The Centers for Disease Control and Prevention (CDC) and the Department of Health and Human Services (HHS) have submitted a request for formal comments on a proposal of an operational control range for the fluoride concentration in community water systems.
Community water supplies have been fluoridated in the U.S. as early as 1945, when a controlled study on the effect of water fluoridation was completed in Grand Rapids, MI. After the results of that study showed a noticeable decrease in tooth decay, it spurred a widespread use of the practice in community water systems across the country and other studies to help understand the optimal level of fluoride in water for safety and effectiveness. Initial water fluoridation levels were set in 1962.
In 2015 the HHS set a new recommended fluoride level of 0.7 mg/L without a control range to help guide water system managers on what, if any, discrepancy from the recommended level was permissible. This level has remained consistent until now. At this time government agencies are considering restructuring fluoridation from this flat recommended level to an operational range still believed to be both healthy and beneficial to consume. The proposed range is 0.6 mg/L to 1.0 mg/L.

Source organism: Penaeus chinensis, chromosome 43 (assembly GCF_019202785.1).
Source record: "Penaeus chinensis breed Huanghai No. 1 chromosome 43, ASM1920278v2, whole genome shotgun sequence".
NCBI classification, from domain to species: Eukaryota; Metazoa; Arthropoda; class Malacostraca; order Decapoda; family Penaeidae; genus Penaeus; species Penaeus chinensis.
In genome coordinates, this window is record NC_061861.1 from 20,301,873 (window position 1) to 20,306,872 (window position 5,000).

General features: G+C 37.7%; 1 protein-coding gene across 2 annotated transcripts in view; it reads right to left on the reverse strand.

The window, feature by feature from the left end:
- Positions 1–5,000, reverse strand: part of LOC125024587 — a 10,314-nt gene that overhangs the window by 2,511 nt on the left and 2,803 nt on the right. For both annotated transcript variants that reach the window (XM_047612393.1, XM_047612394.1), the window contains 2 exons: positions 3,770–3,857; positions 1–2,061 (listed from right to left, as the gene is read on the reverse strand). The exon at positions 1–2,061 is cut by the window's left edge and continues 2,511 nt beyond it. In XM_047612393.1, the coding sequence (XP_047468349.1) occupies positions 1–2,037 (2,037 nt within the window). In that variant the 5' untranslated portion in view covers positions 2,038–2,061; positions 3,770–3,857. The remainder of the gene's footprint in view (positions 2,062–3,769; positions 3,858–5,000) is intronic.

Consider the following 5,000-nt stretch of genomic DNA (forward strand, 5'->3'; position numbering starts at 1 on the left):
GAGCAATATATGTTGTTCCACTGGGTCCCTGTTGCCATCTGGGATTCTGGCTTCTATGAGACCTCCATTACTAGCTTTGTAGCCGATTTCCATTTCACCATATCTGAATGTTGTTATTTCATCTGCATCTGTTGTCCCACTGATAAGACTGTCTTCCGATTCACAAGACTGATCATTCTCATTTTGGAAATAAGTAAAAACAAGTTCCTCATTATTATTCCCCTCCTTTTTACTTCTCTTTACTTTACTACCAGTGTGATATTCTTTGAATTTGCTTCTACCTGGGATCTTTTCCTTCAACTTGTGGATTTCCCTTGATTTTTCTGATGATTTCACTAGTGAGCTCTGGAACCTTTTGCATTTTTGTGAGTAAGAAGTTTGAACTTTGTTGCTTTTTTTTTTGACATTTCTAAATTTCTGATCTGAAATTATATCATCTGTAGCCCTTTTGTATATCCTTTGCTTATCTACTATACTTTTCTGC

The CDC is recommending this range based on 1) information currently known about what constitutes a safe fluoride level in water and 2) the ability of water systems to control the level of fluoride in the water in hopes that it will help managers of water systems more effectively and efficiently maintain accepted fluoridation levels.
As these two groups consider this change and its potential impact on citizens they are asking dental professionals to submit formal comments on the proposal. If you have any thoughts on this suggested change to the current state of water fluoridation practices you can submit them on this Federal Register page.
Any formal comments you have need to be submitted by October 11 of this year.